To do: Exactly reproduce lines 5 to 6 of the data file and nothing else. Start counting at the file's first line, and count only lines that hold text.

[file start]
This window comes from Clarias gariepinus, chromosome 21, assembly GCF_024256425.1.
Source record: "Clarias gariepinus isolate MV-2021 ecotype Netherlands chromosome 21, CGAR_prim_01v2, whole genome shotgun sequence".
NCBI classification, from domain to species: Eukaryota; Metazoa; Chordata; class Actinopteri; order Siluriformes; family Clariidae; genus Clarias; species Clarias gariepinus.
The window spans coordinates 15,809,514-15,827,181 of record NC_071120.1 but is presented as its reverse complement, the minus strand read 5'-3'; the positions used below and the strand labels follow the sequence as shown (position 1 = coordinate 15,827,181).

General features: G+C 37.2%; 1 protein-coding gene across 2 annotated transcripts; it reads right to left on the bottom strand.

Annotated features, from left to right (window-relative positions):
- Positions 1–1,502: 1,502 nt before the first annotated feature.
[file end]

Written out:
General features: G+C 37.2%; 1 protein-coding gene across 2 annotated transcripts; it reads right to left on the bottom strand.

Annotated features, from left to right (window-relative positions):